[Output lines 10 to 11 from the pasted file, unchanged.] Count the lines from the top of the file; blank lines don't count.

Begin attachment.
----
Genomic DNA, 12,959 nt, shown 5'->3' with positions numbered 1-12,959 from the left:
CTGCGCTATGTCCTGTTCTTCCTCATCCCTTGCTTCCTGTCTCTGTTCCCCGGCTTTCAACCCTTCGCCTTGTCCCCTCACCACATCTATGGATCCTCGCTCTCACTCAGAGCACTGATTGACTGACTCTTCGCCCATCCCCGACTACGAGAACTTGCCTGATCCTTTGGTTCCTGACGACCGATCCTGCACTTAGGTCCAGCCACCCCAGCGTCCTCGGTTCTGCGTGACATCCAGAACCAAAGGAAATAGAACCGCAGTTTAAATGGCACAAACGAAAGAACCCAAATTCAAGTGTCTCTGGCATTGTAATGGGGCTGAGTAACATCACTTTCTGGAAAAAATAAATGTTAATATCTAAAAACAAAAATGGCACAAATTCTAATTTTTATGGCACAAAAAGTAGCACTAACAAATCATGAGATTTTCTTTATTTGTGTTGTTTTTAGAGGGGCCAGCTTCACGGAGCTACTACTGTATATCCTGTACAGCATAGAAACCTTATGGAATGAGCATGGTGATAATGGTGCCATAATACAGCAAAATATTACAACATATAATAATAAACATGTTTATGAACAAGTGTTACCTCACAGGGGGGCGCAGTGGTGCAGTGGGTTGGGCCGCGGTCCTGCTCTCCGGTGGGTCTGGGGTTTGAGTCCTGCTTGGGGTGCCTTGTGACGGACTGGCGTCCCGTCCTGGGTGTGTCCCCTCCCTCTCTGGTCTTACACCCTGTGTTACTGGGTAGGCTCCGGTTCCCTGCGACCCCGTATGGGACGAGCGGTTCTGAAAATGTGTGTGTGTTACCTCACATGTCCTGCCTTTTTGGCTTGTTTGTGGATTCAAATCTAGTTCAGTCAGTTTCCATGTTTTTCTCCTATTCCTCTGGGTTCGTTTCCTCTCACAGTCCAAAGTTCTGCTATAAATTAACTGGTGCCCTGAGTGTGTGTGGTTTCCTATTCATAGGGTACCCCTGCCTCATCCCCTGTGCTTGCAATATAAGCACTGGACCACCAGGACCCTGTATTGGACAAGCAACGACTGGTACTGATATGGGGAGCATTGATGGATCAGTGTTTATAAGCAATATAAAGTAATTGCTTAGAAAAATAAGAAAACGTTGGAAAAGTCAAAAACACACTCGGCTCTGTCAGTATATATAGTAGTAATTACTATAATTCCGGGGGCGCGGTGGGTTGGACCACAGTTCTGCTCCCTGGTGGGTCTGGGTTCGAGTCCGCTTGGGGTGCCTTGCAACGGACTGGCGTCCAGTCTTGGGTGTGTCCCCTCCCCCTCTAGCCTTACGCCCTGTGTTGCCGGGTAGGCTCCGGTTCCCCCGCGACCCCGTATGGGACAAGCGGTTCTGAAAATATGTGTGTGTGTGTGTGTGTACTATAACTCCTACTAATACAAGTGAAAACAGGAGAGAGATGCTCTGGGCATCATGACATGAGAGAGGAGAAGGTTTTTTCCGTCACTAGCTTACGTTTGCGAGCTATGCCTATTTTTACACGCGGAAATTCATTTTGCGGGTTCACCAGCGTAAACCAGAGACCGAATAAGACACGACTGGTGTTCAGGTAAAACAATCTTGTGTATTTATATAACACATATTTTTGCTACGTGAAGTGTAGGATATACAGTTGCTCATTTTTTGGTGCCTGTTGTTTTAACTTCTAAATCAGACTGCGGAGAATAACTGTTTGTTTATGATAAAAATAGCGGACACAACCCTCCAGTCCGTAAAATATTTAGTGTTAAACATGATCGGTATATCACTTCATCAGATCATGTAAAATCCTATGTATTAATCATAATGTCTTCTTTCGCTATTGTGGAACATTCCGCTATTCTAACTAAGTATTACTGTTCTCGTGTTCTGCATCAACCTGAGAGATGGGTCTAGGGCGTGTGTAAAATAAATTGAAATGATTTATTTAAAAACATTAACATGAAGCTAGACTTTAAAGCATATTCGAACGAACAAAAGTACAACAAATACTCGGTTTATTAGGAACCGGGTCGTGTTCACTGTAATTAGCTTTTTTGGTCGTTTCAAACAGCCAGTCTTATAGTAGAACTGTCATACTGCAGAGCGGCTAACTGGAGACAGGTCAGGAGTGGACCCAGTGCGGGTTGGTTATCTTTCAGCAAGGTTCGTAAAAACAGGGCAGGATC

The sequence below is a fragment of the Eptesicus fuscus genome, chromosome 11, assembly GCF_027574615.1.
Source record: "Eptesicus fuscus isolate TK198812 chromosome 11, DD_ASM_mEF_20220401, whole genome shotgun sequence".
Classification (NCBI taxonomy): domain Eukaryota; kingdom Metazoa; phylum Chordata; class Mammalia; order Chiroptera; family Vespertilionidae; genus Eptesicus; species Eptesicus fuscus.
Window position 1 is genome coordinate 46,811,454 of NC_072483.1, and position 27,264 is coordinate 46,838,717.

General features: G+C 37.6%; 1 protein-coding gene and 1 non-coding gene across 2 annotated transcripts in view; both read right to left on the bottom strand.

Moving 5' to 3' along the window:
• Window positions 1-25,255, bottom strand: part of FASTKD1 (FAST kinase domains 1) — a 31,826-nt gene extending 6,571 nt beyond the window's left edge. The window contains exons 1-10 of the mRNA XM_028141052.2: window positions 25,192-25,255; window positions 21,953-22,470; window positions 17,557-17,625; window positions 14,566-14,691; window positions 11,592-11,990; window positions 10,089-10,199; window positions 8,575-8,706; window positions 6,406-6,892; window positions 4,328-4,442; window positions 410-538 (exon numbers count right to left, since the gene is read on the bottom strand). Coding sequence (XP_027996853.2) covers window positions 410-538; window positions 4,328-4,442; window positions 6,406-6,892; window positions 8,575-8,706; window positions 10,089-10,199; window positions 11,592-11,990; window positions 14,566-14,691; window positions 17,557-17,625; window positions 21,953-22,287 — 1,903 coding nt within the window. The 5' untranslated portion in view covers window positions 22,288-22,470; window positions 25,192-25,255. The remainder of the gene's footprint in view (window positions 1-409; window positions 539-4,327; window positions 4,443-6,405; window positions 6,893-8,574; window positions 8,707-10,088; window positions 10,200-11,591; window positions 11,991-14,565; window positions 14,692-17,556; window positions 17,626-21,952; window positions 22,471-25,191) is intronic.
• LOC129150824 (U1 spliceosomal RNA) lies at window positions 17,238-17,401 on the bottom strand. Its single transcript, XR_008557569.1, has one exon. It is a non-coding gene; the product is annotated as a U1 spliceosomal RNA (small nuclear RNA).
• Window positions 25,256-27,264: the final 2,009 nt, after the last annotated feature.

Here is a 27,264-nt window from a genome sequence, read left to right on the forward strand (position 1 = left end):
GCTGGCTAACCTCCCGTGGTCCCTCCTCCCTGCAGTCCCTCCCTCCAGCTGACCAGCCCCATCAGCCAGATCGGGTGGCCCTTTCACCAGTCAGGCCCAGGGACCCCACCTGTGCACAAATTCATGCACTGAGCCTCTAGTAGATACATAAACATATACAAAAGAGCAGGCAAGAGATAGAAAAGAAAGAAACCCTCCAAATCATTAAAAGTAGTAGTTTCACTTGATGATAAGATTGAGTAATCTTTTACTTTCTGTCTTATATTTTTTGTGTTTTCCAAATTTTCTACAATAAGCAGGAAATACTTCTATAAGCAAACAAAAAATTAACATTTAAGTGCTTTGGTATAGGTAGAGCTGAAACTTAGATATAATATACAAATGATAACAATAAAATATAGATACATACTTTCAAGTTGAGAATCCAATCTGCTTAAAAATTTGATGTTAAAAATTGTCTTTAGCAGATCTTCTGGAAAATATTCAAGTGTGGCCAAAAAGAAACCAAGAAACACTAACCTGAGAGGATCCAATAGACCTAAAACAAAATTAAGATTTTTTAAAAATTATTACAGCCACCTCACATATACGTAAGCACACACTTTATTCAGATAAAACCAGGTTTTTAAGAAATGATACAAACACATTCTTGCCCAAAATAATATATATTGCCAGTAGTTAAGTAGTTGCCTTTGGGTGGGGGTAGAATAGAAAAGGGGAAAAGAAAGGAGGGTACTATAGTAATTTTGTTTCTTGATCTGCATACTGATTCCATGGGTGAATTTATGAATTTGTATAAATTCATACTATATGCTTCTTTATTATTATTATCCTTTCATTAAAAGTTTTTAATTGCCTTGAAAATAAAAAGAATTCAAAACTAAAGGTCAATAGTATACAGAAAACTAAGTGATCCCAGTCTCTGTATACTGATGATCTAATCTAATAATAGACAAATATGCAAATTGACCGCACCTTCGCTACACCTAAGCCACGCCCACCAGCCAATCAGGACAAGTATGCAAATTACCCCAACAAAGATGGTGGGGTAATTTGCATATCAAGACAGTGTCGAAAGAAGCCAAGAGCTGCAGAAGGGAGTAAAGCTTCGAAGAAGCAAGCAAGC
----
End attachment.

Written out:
• LOC129150824 (U1 spliceosomal RNA) lies at window positions 17,238-17,401 on the bottom strand. Its single transcript, XR_008557569.1, has one exon. It is a non-coding gene; the product is annotated as a U1 spliceosomal RNA (small nuclear RNA).
• Window positions 25,256-27,264: the final 2,009 nt, after the last annotated feature.